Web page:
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Wednesday, May 18, 2011

Summer camp for writers

Last fall, I participated in NaNoWriMo (National Novel Writing Month), a challenge to write a 50,000 word novel in a month.  At first, I thought, "No way."  Actually, what I thought was "No way" with a highly impolite intensifier inserted in the middle.  It meant writing an average of 1,666 words a day, every day in November.  This, while I was teaching full time, practicing and performing with a band, and trying to have an occasional moment to breathe -- and already writing daily on my other blog, Skeptophilia.

I was encouraged to sign up, however, by two people, one of whom was my cousin Carla, whom I referenced in my previous post.  The other was my former student and current friend Martha, who is a musician and writer of astonishing talent.  Both of these individuals are persuasive like the Mafia is persuasive.  "Let's discuss this like civilized people," they said to me.  "Sign up for NaNoWriMo, or we'll break both of your legs."

So I did.  The result was Adam's Fall, a novel of the paranormal set in 19th century rural England.  I was pleased enough with the result to offer it on Amazon -- you can read about it (or download it) here.  Endeavoring to be gracious in all respects, I dedicated Adam's Fall to Carla and Martha -- because without them, it literally would never have been started.

Anyway, having made it through NaNoWriMo, exhausted but substantially unscathed, I sort of thought I had at least a year to recover, before I'd have to start giving some thought to crafting excuses for why I can't participate this year.  (I was thinking about "I'm planning on doing a lot of laundry in November.")  But the fates were against me -- the leaders of NaNoWriMo have come up with a new event, Camp NaNoWriMo, because apparently enough participants decided that (1) once a year was simply not often enough to go without sleep for thirty days straight, and (2) pain is more fun if large quantities of people are experiencing the pain with you.  So apparently the plan is that August will be a new, additional NaNoWriMo.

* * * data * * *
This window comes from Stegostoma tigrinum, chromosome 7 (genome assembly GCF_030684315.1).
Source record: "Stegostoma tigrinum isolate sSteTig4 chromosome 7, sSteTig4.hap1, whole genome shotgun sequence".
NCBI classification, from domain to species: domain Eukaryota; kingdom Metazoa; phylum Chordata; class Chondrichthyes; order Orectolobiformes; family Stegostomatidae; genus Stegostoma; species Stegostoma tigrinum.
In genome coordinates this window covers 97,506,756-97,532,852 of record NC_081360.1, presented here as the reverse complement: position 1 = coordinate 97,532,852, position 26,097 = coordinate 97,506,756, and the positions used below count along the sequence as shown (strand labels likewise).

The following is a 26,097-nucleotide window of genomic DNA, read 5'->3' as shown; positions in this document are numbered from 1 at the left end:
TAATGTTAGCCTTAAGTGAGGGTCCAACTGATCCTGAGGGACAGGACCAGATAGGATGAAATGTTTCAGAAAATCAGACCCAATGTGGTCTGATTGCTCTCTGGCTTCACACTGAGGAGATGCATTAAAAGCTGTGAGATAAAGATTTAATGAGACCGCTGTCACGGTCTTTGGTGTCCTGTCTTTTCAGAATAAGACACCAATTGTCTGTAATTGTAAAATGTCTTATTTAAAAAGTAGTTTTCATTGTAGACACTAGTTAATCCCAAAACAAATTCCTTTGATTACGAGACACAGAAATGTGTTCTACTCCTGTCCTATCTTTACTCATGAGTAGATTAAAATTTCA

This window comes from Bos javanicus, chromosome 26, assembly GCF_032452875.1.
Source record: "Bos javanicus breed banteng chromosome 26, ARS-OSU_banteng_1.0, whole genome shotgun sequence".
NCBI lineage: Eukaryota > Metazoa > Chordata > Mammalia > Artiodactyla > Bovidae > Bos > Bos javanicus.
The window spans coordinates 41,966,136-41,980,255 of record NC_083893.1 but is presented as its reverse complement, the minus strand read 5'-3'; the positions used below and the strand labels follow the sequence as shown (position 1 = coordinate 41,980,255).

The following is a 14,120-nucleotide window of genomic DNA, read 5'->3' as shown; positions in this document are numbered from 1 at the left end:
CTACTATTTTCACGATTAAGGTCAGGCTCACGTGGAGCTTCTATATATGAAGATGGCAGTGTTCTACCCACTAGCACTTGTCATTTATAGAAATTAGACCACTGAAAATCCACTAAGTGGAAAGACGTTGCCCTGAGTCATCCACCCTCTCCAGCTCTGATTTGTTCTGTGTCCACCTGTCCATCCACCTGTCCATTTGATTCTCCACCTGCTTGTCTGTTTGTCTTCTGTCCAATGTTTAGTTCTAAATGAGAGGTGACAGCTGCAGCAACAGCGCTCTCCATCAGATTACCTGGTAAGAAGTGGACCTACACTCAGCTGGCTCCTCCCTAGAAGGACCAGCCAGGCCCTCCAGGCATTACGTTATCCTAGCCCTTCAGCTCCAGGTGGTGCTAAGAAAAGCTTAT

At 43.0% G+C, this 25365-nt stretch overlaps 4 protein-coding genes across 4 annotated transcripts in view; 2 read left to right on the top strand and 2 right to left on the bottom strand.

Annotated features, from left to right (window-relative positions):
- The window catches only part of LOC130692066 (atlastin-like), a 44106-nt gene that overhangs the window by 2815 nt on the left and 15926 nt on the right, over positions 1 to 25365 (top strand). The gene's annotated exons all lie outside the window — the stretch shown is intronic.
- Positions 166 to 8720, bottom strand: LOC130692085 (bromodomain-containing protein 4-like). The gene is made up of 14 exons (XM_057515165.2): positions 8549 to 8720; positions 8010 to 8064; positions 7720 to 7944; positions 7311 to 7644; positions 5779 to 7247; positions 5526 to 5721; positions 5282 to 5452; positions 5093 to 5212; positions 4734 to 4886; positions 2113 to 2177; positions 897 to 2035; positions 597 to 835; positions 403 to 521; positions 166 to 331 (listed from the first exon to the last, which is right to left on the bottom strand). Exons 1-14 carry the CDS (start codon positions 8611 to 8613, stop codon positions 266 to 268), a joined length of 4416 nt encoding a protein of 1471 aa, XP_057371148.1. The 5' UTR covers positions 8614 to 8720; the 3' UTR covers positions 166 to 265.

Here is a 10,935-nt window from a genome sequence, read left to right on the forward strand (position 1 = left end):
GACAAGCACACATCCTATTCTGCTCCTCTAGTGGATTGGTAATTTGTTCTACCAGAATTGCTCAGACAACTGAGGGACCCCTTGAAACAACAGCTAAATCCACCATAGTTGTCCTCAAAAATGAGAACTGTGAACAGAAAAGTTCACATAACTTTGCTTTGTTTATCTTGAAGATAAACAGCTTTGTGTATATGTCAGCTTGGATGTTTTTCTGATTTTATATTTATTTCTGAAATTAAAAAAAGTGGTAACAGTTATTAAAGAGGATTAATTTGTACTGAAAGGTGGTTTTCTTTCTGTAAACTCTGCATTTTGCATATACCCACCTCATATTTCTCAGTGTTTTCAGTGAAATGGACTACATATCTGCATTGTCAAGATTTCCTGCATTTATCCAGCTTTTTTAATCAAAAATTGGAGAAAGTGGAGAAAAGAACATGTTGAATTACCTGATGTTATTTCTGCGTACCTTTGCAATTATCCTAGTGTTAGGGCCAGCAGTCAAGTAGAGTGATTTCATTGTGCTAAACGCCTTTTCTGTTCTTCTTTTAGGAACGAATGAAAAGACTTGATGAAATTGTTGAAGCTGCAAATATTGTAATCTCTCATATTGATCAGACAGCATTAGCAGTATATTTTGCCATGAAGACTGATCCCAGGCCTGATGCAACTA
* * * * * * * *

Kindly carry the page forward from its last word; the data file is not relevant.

Of course, the moment the notice came out, my writing buddies Carla and Martha started clamoring for me to join in.

And I probably will, because I am a weak-spined namby-pamby human jellyfish who wouldn't say "boo" to a goose.  Plus, I have to admit, last year was kind of fun, and the result was gratifying -- besides having what I think is a really fine story at the end, the daily reward of watching my word tally go up and hit the goal was amazingly reinforcing.  It was like going back to elementary school, and getting a gold star every day for a month.

The problem now, of course, is that I have to come up with an idea.  That's always the hard part for me.  I've often wondered where I get my ideas from; they seem to spring, unbidden, from the darkest recesses of my subconscious.  More problematic is that they don't seem to come when called.  I know I have two and a half months to come up with a viable plot, but I'm already fretting about it.  I think I'd like to write something of a post-apocalyptic nature, but that doesn't get me all that far.

Of course, what I'll probably end up doing is what I usually do -- start with a single image, then a scene, then just start writing and see what happens.  I once commented about a story I was working on that I had to keep writing so I could see how it ended -- and more than likely that's the approach I'll take again.  Jump in, see where the current takes me.

No wonder I fret.

I'll end with my favorite quotes about writing.  They seem appropriate.

"If you have any young friends who aspire to become writers, the second greatest favor you can do them is to present them with copies of The Elements of Style.   The first greatest, of course, is to shoot them now, while they’re happy." -- Dorothy Parker

"Writing is easy.  All you do is stare at a sheet of paper until drops of blood form on your forehead."  -- Gene Fowler

And last, one which could apply to anything, but seems apt in connection with my current pursuits:

"You don't need a parachute to skydive.  You just need a parachute to skydive twice."  -- Jessica Northey

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